Also – is his name amazing or silly? It’s a really hard stretch. Mention his name to a non-rap fan and try not to be aware of how silly it sounds. Mention his name to a rap fan though and discuss how he’s one of the greatest of all time!!

Pharoahe Monch


This one is quite unfair, as Pharoahe Monch does have at least one great album (Internal Affairs) which is a solid listen from start to finish, a bunch more consistent solo albums, and some great pre-solo work with Organized Konfusion, but none of his albums get widely regarded as all-out classics so I still get to include him in this list and gush about how good he is!

I first heard Pharoahe on Oh No with Mos Def and Nate Dogg. This was the first single I bought and I have never got tired of that song since. Pharoahe Monch’s verse (in my opinion) is probably the best verse I’ve ever heard – lyrics, flow, delivery, this is just pure fire.

I’m intellectual – pass mo’ essays 

Realistically, with his unique voice and mind-bending tongue-twisting flow he brings that fire to every song of his own as well as dominating guest spots. His guest spots are the best. From Oh No, to WWIII and Mayor on Soundbombing Vol.2, he always comes with a raw energy that few can match. As I mentioned above, his inclusion here is unfair and he doesn’t fit this list – but I’ve put him here because I think he is one of the best of all time, but seems to almost never get recognised as such.



Ok, relax.

Tupac has some of THE most classic songs, verses, and personalities in Hip Hop. His influence on every rapper who has come out since he began, and especially since he died, is well documented – in fact he’s probably the most influential figure that rap has yet produced (and I don’t think that will be surpassed). His writing style is brilliant – whether he’s writing inspiring, uplifting songs, the street tales, to songs about depression, to just all-out aggression (I know I don’t need to list song titles – if you’re reading this you’ll have come up with some in your head while reading that little list there), his lyrics are on point and he raps with real passion.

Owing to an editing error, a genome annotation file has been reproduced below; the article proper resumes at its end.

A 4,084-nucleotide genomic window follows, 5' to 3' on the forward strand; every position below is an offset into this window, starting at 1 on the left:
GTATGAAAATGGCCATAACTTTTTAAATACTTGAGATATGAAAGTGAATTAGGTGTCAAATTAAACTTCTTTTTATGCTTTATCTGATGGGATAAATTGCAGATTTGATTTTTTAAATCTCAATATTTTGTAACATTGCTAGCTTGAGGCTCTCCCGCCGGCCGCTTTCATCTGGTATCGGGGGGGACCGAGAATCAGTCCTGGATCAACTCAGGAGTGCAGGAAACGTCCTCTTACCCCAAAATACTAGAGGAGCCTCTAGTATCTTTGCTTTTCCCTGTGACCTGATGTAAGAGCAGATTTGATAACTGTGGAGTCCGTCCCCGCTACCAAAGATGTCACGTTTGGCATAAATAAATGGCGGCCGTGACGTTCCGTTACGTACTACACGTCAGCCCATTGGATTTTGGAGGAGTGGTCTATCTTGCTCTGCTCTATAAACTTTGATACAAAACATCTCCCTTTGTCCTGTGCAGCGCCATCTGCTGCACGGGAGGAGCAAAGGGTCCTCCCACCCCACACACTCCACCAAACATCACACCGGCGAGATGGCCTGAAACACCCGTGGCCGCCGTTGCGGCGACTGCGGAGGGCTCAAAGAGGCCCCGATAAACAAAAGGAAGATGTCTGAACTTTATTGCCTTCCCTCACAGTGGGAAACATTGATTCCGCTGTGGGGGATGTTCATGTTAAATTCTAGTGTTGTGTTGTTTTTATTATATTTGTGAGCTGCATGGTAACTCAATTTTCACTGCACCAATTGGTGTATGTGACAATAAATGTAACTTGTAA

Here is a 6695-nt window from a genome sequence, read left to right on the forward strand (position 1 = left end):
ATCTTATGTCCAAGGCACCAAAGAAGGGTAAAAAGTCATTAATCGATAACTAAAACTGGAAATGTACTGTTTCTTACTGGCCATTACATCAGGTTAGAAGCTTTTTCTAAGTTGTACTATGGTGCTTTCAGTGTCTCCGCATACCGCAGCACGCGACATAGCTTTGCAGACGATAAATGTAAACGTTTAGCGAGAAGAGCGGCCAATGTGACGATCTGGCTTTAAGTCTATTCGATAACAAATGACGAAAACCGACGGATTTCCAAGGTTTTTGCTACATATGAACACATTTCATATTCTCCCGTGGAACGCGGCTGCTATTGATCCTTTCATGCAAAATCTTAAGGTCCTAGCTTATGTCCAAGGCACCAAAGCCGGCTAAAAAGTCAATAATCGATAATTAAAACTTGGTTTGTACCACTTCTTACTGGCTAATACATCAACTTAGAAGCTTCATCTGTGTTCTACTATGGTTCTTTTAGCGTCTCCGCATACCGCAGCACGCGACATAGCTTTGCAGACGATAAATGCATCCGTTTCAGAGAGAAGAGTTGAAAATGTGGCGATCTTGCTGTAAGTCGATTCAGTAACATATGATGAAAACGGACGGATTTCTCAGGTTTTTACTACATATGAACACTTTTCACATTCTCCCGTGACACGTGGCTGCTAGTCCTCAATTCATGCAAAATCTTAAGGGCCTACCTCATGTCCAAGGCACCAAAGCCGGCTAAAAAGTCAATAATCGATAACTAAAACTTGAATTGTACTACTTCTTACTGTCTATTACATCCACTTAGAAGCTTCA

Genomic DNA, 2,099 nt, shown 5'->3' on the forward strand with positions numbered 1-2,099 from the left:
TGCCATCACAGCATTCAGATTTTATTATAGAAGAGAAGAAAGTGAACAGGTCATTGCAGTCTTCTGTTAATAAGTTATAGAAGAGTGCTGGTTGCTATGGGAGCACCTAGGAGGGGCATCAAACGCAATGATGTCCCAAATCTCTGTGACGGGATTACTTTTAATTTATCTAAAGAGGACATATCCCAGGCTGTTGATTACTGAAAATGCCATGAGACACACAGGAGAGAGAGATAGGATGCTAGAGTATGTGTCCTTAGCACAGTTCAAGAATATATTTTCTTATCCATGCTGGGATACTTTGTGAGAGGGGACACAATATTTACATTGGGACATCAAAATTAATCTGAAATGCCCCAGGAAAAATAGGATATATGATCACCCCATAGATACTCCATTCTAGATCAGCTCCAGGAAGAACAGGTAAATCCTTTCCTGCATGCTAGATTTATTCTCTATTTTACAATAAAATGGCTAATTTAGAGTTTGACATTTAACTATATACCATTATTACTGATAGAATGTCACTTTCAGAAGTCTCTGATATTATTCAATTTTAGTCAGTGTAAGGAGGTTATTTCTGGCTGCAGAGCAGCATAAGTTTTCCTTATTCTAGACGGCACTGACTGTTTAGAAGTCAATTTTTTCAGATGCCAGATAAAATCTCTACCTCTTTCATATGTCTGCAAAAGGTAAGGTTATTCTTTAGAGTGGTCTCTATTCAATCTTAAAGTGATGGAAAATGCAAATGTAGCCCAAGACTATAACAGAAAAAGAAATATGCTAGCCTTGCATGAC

HOWEVER, which of his albums would you call perfect?

His first three are uneven and a bit messy – if you took the two or three best songs of each of these and put them on one CD you’d potentially have the best first album ever, but it would still sound really inconsistent. All Eyez On Me is often considered his best – but a double CD? Are there any double CD albums in all the world of music that are perfect the whole way through? There’s just too much inconsistency, filler, and mess to really make them all time great albums. Any of his posthumous albums? Haha, good one.

Again this is crazy because his albums together contain some of the best and most influential songs to ever grace our speakers, it just seems that Tupac had the “throw enough at the wall and see what sticks”approach.

I nearly included Biggie too, because while Ready To Die is pretty good – to me it’s far from perfect and has a fair few skippable tracks. It’s still a solid album though and I know that for people who heard it when it came out, Ready To Die had a huge impact – the type that I just don’t think any of Tupac’s albums had on their own.

I apologise for any offence I may have caused.

I think that a lot of the problem with these albums not being perfect, or an MC not having their own Illmatic (for lack of a better term) comes down to producers. A good musical choice can make or break a song – it doesn’t matter how good a rapper is, but them over a weak beat or unmemorable samples and they will struggle to shine. strong lyrics and beats complement each other and create classics. Sometimes it comes down to album length too – debut albums, keep them 10 or 12 (max) songs! 10 choice songs from any of the rappers listed here will make any “Top 5 Rap Albums Ever” list.

Republished from: The Rap Blog

Written by

UK based fan of Hip Hop since early 2000s. Discovered the music by digging backwards discovering early & mid 90s gangsta and alternative rap before really diving deeply into the old-school party rap. Still on th…